Start where you are.
Use what you have.
Do what you can.
Each year seems to bring a new crisis to the work of justice, equity, diversity, and inclusion, and each month seems to find a new way to bring that crisis to the forefront of our imaginations and emotions. Supreme Court decisions. Political disruptions. Civil unrest. Activist investors. Etc. Etc. Etc.
Over the past few years, I’ve heard from and coached dozens of professionals on how frustrated and exhausted they are working in this field. One Chief Diversity Officer of a large corporation even joked with me about how she didn’t even use the word crisis anymore because crisis was just the new normal.
After the Supreme Court decision a few weeks ago, my team and I fielded multiple calls from people who were worried about what the decision meant for this work in the future. “What do we do now?” was a question I have heard frequently on almost every client call I’ve had recently.
What do we do now? After almost 25 years of doing this work, my answer has not really changed. We do the work that is required of us today. We don’t try and predict what tomorrow will bring or what it will require of us because the probability of us being accurate in our predictions is extremely slim. But we know what needs to be done today, and as Arthur Ashe so eloquently advised, we start each day with where we are that day and we do what we can that day with what we have. That’s it.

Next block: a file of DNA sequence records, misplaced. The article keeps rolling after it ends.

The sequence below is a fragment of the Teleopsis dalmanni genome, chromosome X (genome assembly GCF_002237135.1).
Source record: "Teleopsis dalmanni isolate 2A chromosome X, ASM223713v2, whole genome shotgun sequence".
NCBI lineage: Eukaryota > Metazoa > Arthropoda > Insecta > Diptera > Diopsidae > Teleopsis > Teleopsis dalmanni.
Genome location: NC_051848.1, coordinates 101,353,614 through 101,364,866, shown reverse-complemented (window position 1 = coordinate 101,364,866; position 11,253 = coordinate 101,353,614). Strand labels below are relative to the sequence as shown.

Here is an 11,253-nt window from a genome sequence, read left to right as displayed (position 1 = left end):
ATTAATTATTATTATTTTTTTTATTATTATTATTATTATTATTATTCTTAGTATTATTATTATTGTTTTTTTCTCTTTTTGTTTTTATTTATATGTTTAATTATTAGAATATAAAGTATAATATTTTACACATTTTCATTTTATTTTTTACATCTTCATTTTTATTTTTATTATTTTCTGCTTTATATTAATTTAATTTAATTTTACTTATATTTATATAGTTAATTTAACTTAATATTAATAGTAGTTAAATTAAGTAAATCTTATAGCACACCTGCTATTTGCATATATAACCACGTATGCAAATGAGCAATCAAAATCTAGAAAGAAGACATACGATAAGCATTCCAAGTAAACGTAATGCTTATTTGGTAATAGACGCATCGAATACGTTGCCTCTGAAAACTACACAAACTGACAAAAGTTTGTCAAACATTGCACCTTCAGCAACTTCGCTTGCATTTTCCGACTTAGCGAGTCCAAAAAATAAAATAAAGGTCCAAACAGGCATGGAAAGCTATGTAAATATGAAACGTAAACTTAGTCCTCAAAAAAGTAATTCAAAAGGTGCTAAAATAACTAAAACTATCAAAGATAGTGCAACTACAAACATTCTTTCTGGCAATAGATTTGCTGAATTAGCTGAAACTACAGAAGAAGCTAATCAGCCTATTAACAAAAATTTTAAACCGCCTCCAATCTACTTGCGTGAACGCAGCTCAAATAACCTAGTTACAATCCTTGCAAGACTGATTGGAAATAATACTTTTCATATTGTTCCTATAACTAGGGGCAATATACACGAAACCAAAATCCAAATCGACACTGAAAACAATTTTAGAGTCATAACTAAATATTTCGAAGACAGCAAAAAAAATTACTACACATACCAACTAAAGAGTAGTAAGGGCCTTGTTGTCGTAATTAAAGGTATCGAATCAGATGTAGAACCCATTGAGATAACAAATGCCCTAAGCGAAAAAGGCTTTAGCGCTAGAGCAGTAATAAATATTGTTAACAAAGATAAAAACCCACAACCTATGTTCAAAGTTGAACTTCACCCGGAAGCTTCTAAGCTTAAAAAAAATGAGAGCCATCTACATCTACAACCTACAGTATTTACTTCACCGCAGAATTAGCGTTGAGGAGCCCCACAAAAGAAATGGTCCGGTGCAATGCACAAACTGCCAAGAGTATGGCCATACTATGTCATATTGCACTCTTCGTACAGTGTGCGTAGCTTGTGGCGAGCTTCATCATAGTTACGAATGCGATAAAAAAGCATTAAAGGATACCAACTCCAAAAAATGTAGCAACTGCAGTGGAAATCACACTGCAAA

The simplicity of this approach is not a degradation of the gravity or urgency of the work that needs to get done. It is simply an acknowledgment of the limits of what any of us can possibly do today. Moreover, it is a necessary survival strategy for staying in the fight.
I start each day asking myself what I can accomplish that day, and I find purpose in both the mundane and the meaningful work that I can do that day. I close each day grateful for the opportunity to do work that is personally important to me.
No matter how urgent the work is that we need to do, we cannot do work in the future. We can only work in today, and worrying about tomorrow’s problems takes away our ability to do our best today.
What is the work required of you today? Answering this question daily and working the answer is the only path forward regardless of the crises that may or may not come tomorrow.
What do we do now?
We do the work that is required of us today.